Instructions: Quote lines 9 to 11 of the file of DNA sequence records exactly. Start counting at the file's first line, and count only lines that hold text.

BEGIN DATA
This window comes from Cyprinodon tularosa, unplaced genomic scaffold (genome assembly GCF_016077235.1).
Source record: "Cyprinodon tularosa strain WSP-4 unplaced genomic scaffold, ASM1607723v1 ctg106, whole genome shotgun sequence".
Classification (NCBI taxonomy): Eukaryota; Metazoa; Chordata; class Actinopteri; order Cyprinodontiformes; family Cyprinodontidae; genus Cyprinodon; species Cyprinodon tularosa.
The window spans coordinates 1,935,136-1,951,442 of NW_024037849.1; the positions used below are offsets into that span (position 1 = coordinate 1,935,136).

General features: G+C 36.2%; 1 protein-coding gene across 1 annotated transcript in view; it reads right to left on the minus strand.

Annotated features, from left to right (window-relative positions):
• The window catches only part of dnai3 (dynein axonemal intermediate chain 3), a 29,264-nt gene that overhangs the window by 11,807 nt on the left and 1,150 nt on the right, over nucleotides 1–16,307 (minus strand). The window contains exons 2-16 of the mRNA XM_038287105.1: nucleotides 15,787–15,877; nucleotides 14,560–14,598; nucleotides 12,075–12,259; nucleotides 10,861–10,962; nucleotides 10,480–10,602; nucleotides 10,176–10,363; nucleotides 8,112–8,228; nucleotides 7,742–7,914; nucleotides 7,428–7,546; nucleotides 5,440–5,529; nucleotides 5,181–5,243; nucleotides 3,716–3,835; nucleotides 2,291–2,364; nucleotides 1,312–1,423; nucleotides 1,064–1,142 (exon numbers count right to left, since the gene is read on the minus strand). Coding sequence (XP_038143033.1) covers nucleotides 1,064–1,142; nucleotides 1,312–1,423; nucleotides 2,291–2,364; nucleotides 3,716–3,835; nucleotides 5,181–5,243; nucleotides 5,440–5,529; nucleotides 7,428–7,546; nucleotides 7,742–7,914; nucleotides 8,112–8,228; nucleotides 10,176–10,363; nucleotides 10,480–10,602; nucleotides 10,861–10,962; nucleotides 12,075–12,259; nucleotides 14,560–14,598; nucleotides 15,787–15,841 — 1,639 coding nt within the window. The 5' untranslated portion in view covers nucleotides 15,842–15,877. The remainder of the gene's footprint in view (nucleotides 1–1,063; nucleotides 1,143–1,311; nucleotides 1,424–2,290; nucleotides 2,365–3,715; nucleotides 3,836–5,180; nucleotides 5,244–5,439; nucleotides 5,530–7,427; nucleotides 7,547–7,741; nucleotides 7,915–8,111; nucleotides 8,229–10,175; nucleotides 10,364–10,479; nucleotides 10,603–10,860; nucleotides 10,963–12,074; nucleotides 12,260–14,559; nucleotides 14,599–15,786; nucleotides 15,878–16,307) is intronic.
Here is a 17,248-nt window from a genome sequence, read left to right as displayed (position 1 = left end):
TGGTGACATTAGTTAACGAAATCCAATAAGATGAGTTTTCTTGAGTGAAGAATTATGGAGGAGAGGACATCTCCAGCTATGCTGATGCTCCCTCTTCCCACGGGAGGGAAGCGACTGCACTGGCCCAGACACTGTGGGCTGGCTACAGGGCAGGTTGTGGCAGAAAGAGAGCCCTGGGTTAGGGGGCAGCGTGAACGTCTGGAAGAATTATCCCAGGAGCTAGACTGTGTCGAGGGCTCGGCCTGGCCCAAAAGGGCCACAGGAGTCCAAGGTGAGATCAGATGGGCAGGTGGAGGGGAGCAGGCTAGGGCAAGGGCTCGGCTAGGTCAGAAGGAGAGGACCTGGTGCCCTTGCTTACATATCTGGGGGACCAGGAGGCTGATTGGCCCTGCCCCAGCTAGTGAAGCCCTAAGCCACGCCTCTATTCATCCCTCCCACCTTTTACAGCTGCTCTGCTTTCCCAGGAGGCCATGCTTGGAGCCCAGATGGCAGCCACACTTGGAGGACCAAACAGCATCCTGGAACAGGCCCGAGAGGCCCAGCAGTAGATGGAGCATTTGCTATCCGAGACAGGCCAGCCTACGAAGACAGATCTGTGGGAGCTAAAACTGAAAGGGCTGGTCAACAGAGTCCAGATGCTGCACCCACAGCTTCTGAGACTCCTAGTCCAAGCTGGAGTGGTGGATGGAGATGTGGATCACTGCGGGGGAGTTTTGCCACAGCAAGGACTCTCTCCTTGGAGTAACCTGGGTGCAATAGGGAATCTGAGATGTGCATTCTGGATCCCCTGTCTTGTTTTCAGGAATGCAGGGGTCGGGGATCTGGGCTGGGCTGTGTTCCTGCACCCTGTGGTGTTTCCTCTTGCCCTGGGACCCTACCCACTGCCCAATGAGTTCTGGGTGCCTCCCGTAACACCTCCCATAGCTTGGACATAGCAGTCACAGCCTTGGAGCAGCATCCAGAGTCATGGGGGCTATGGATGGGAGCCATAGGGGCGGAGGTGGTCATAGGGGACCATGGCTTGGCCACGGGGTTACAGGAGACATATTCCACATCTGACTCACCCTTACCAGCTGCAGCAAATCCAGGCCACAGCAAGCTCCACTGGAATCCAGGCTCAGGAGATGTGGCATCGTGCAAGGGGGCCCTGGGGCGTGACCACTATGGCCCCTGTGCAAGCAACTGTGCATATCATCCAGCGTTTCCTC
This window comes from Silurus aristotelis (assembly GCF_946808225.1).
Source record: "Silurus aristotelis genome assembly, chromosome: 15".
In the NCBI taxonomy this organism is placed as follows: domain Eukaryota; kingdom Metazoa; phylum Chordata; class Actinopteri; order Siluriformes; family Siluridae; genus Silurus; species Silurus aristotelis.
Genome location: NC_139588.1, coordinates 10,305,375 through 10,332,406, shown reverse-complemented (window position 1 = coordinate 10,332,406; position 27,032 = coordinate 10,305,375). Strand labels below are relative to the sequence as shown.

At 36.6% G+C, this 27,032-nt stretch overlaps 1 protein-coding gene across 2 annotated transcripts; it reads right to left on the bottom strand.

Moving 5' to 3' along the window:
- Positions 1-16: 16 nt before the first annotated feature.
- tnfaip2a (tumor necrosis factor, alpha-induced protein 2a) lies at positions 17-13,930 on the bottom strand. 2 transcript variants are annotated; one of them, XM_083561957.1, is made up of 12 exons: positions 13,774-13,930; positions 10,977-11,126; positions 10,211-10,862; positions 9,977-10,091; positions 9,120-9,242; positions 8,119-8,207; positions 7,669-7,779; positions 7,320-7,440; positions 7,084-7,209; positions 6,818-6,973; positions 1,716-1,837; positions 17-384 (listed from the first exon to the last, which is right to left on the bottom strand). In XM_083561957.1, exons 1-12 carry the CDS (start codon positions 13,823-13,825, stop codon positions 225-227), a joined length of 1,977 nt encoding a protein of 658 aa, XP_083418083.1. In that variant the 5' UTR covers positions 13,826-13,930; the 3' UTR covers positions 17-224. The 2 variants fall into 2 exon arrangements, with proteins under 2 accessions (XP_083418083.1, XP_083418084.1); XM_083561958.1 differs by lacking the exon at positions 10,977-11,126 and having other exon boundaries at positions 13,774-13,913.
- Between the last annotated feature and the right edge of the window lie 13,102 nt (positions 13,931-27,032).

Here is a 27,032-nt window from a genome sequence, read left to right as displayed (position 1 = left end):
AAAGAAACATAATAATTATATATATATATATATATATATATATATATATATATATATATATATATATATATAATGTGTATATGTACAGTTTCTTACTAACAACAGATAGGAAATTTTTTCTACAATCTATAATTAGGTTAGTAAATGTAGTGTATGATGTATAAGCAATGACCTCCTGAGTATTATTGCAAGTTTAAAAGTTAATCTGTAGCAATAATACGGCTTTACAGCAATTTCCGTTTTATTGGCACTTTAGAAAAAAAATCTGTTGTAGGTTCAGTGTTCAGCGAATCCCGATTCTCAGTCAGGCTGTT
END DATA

TGGTGACATTAGTTAACGAAATCCAATAAGATGAGTTTTCTTGAGTGAAGAATTATGGAGGAGAGGACATCTCCAGCTATGCTGATGCTCCCTCTTCCCACGGGAGGGAAGCGACTGCACTGGCCCAGACACTGTGGGCTGGCTACAGGGCAGGTTGTGGCAGAAAGAGAGCCCTGGGTTAGGGGGCAGCGTGAACGTCTGGAAGAATTATCCCAGGAGCTAGACTGTGTCGAGGGCTCGGCCTGGCCCAAAAGGGCCACAGGAGTCCAAGGTGAGATCAGATGGGCAGGTGGAGGGGAGCAGGCTAGGGCAAGGGCTCGGCTAGGTCAGAAGGAGAGGACCTGGTGCCCTTGCTTACATATCTGGGGGACCAGGAGGCTGATTGGCCCTGCCCCAGCTAGTGAAGCCCTAAGCCACGCCTCTATTCATCCCTCCCACCTTTTACAGCTGCTCTGCTTTCCCAGGAGGCCATGCTTGGAGCCCAGATGGCAGCCACACTTGGAGGACCAAACAGCATCCTGGAACAGGCCCGAGAGGCCCAGCAGTAGATGGAGCATTTGCTATCCGAGACAGGCCAGCCTACGAAGACAGATCTGTGGGAGCTAAAACTGAAAGGGCTGGTCAACAGAGTCCAGATGCTGCACCCACAGCTTCTGAGACTCCTAGTCCAAGCTGGAGTGGTGGATGGAGATGTGGATCACTGCGGGGGAGTTTTGCCACAGCAAGGACTCTCTCCTTGGAGTAACCTGGGTGCAATAGGGAATCTGAGATGTGCATTCTGGATCCCCTGTCTTGTTTTCAGGAATGCAGGGGTCGGGGATCTGGGCTGGGCTGTGTTCCTGCACCCTGTGGTGTTTCCTCTTGCCCTGGGACCCTACCCACTGCCCAATGAGTTCTGGGTGCCTCCCGTAACACCTCCCATAGCTTGGACATAGCAGTCACAGCCTTGGAGCAGCATCCAGAGTCATGGGGGCTATGGATGGGAGCCATAGGGGCGGAGGTGGTCATAGGGGACCATGGCTTGGCCACGGGGTTACAGGAGACATATTCCACATCTGACTCACCCTTACCAGCTGCAGCAAATCCAGGCCACAGCAAGCTCCACTGGAATCCAGGCTCAGGAGATGTGGCATCGTGCAAGGGGGCCCTGGGGCGTGACCACTATGGCCCCTGTGCAAGCAACTGTGCATATCATCCAGCGTTTCCTC
This window comes from Silurus aristotelis (assembly GCF_946808225.1).
Source record: "Silurus aristotelis genome assembly, chromosome: 15".